Edited by AKghandi, 25 March 2013 - 09:39 PM.


#55 jj421

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Posted 25 March 2013 - 10:40 PM

Okay, so far, it seems like the head is probably cracked. Or maybe the head gasket, but either way, I'm taking the head(s) off.

 

Let me get this straight though, the cylinder heads are right behind the valve covers, right? So take off the valve cover, disconnect the exhaust, take off whatever else is attached to the head (I don't know myself), then the cylinder head bolts and take the head off. Pretty straight forward if that's what you have to do. Of course, gotta replace all the gaskets, but generally, that's it, right? Am I gonna have to drain the oil too, along with the coolant?

 

If so, could I do it with the engine in the car? I've done the valve cover gaskets on my old EA81, and although there's less room in the EA82 engine compartment, it still seems feasible. I can probably take off the head tomorrow if I don't have to pull the engine.

 

And I'd be rebuilding the cylinder(s)? Or could I get away with just replacing the head? I think it'd be easier to get a head from the junkyard than rebuilding mine, especially if they're not too difficult to get to. I could order a brand new one from O'Reilly, but I don't have $300 to spend right now.  :o Oh, and which head and head gasket am I replacing? The driver side, since that's where the coolant was? Or do both sides?

 

As much as I would try that product, I'm kinda against temporary fixes. I believe that they just make a mess inside the engine, and make it more difficult to deal with when you properly fix it. Of course, this depends on the product and brand, but it's still more of a "get me home safely without a tow" kind of fix.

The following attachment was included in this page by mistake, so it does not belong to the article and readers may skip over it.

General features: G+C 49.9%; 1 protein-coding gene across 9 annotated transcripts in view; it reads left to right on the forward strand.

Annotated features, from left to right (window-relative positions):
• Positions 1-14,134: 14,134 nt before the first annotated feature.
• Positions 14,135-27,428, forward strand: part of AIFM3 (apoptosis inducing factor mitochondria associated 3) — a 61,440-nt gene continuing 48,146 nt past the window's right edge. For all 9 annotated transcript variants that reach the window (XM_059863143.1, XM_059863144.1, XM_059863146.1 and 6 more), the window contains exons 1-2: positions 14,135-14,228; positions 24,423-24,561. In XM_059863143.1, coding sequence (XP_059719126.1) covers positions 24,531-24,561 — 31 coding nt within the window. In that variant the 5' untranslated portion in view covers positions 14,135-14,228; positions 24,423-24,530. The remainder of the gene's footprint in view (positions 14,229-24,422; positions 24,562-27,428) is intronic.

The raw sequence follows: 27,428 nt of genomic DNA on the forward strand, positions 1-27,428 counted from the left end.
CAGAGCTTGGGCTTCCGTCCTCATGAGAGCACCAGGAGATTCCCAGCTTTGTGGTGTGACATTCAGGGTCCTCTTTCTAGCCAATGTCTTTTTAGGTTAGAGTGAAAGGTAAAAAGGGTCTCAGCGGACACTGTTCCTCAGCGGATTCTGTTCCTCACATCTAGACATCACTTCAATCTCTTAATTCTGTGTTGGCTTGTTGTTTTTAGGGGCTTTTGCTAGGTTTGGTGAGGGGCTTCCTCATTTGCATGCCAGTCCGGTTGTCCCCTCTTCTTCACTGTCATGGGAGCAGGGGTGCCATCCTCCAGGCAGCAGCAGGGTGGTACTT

#56 AKghandi

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Posted 25 March 2013 - 11:24 PM

the good thing about that sealant, is it just fills the cracks, the rest gets rinsed out. if i had a head gasket problem that's the first thing i would try, just because i have used it before and i know what it does, i used on an old 2.2 dodge, and replaced the head gasket a week later, and the sealant was filling the just the leak. cleaned up pretty easily too.. dodge 2.2/2.5 are my favorite motors. especially the turbo ones.

 

 

as far as a proper fix goes, do a leak down test first, it may not be the head/ gasket. it may be an intake gasket leak.  the #4 cyl might just happend to be the one with the intake valve open. and also get the coolant out and start it back up. burn the coolant out. and see how bad it steams.(not the best but hey, we are teens with limited resousrces.)



#57 jj421

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Posted 26 March 2013 - 12:06 AM

Hmm, maybe, but I don't really need that product right now. I would like to get my car running, but if I'm going to be properly fixing it, I don't want to spend the extra money for it.

 

Too bad I can't do a leak down test. I don't have the proper tools, and I don't have compressed air. Don't have the money to get that stuff either.  :mellow:



#58 sikend667

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Posted 26 March 2013 - 01:08 AM

start by draining the coolant (whatever is actually left) and the oil. check the oil for water and the coolant for oil. then remove the intake check those gaskest for cracks or a potential leak. the main reason for me doubting it being the intake manifold is thats alot more coolant then just the manifold can hold. if it isnt that gasket then pull the heads off. remove the exaust and any othe lines etc you see attached to the head. you can do it in the car but its a bit of a PITA but in a pinch it can be done. check the head for cracks and the gasket for a waterjacket to compression blow. replace the head if cracked or have it resurfaced if it isnt cracked. make sure you get all the seals and gaskets you need and invest in a tourque wrench. put it all back together with factory tourque specs and you should be good to go.